Weaving in Urartu[11]
Erebuni museum, Yerevan, Armenia 1240a.jpg
Erebuni museum, Yerevan, Armenia 1240d.jpg
Erebuni museum, Yerevan, Armenia 1240b.jpg
Cloth remains found near Teishebaini. Iron needles, Arin Berd. Weights for a spindle, Arin Berd.


  1. ^ Urartu, Encyclopædia Britannica online
  2. ^ a b c Арутюнян Н.В., Оганесян К.Л. (1970). "Новые урартские надписи из Эребуни (New Urartian inscriptions from Erebuni)". Вестник древней истории. Moscow. 3: 107–112. 
  3. ^ a b c d e f g h i j k l Boris Piotrovsky (1959). Ванское царство (Урарту). Moscow. 
  4. ^ a b Меликишвили Г. А. (1951). "Некоторые вопросы социально-экономической истории Наири-Урарту (Some problems of socio-economic History of Nairi-Urartu)". Вестник древней истории. Moscow. 4. 
  5. ^ a b c d e f g Пиотровский Б.Б. (1950). Кармир-Блур. I Результаты раскопок 1939—1949 (Karmir-Blur I. Results of the excavations of 1939–1949). Yerevan: Academy of Sciences of Armenia. 
  6. ^ a b c d e f Арутюнян Н. В. (1964). Земледелие и скотоводство Урарту (Agriculture and animal husbandry of Urartu). Yerevan: Academy of Sciences of Armenia. 
  7. ^ a b Moses of Chorene documents a legend of the personal involvement of the purely legendary Assyrian queen Semiramis in the construction of Menua canal and various buildings in Tushpa (modern Van, Turkey), which was known to the 19th century inhabitants of Van, located on the Tushpa place.Boris Piotrovsky (1959). Ванское царство (Урарту). Moscow. 
  8. ^ a b Giorgi Melikishvili Урартские клинообразные надписи. Moscow. Academy of Sciences of the USSR, 1960.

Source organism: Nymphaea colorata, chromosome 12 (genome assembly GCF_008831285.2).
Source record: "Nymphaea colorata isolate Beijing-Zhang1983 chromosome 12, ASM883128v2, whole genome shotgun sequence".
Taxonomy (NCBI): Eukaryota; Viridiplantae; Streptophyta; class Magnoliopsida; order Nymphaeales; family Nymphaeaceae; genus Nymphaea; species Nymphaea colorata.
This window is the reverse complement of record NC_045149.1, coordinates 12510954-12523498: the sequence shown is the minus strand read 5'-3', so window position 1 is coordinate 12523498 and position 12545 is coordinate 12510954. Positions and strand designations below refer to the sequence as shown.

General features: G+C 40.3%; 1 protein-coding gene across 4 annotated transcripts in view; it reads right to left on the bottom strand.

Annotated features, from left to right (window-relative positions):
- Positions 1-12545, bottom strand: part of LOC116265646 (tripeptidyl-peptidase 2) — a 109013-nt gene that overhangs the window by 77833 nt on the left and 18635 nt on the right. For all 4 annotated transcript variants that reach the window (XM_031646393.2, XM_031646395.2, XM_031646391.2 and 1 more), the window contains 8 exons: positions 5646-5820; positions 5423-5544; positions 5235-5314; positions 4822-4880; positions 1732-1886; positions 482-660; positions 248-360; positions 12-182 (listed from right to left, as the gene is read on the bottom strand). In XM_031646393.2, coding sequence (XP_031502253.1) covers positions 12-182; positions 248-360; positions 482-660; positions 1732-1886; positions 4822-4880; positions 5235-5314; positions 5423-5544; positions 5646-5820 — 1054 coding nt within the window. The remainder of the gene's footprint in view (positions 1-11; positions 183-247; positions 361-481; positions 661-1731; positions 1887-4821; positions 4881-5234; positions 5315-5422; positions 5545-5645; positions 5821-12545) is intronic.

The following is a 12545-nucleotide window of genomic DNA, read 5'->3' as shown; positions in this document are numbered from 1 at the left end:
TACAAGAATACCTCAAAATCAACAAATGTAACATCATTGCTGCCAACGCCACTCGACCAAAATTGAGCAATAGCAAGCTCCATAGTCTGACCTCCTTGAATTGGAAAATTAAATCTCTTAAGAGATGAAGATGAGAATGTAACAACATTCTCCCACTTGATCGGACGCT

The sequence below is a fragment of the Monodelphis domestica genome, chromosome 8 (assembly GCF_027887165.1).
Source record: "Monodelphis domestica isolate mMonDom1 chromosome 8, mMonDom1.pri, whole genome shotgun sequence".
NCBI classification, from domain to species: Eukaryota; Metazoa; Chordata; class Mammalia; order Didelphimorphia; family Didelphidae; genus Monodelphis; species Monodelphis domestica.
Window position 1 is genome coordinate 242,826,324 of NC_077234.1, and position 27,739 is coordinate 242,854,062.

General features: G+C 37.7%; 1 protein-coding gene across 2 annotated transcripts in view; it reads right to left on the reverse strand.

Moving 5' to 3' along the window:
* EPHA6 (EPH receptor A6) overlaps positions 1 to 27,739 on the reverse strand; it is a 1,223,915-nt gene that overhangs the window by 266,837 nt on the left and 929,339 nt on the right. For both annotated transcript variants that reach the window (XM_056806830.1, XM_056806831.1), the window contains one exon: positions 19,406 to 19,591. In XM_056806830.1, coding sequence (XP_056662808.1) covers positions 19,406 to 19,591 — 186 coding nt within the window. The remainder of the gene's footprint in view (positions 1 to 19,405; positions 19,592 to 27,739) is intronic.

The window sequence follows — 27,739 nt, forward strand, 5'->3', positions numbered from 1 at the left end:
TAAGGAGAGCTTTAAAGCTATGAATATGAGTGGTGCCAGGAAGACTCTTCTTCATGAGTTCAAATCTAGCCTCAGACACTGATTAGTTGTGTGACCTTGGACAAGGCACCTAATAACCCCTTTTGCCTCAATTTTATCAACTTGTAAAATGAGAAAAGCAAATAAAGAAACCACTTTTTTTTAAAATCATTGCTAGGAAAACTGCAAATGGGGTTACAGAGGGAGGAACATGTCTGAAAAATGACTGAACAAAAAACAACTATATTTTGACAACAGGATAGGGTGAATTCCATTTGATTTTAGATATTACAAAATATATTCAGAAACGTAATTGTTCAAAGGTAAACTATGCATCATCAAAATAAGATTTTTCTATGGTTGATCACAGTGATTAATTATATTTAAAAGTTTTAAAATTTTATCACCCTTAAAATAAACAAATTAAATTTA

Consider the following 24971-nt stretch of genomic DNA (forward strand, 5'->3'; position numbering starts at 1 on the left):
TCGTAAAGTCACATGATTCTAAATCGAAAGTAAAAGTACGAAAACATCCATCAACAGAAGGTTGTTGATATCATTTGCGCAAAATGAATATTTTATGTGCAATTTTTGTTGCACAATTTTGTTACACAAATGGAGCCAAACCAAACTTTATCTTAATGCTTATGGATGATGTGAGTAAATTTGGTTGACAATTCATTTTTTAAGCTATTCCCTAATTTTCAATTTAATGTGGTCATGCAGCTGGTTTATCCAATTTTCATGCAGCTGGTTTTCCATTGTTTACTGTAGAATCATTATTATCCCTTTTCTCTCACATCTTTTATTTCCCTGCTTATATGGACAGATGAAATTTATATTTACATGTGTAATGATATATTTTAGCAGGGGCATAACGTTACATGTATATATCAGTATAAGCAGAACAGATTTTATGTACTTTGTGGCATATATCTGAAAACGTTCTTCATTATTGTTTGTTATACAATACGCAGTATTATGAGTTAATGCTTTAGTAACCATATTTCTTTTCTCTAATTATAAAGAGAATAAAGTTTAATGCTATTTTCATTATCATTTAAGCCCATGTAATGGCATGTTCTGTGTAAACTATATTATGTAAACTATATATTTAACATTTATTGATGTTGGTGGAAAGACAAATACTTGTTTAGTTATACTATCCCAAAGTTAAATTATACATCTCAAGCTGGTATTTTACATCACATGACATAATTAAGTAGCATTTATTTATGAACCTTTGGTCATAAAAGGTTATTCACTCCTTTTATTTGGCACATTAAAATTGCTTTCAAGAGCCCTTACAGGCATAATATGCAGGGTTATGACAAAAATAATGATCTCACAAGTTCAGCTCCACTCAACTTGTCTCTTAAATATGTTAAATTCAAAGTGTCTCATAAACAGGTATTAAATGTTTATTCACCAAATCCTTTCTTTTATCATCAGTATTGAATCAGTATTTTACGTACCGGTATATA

9. ^ a b Igor Diakonov, translation from François Thureau-Dangin, Une relation de la huitième campagne de Sargon, Paris, 1912. Published in Дьяконов И. М. Ассиро-Вавилонские источники по истории Урарту // Вестник древней истории. — Moscow 1951. № 2 — 4.
  10. ^ a b Lehmann-Haupt C.F. Armenien, einst und jetzt. — Berlin: B. Behr, 1910—1931
  11. ^ a b c d e f g h i j Erebuni Museum, Yerevan, Armenia
  12. ^ Museum of Ethnography of Armenia "Sardarapat", Armavir, Armenia
  13. ^ a b c Пиотровский Б.Б., Джанполадян Л.М. (1956). "Виноделие в Урарту (Wine making in Urartu)". Виноделие и виноградарство в СССР (Winemaking in the USSR). 1. 
  14. ^ Matveev SN (1946). Turkey (Asian part – Anatolia). Physical-geographic description. Moscow – Leningrad: Publisher USSR Academy of Sciences. 
  15. ^ Xenophon, Anabasis.
  16. ^ Gevorgyan A.TS. (1980). From the history of the ancient metallurgy of the Eastern Anatolia highlands. Yerevan: Academy of Sciences of Armenia. 
  17. ^ Cambel H., Braidwood R. (1970). "An Early Farming Village in Turkey". Scientific American. 3. 
  18. ^ "R.D. Penhallurick in his exhaustive Tin in Antiquity (1986) could find no conclusive proof of any tin-mining in the Bronze Age anywhere near Urartu", notes T. Braun in reviewing M. Chahin, The Kingdom of Armenia (1987) in The Classical Review, 39 (1989:308-311); ancient sources of tin are a miuch discussed subject.
  19. ^ Boris Turayev (1914). History of the Ancient Orient. St. Petersburg. 

Further reading[edit]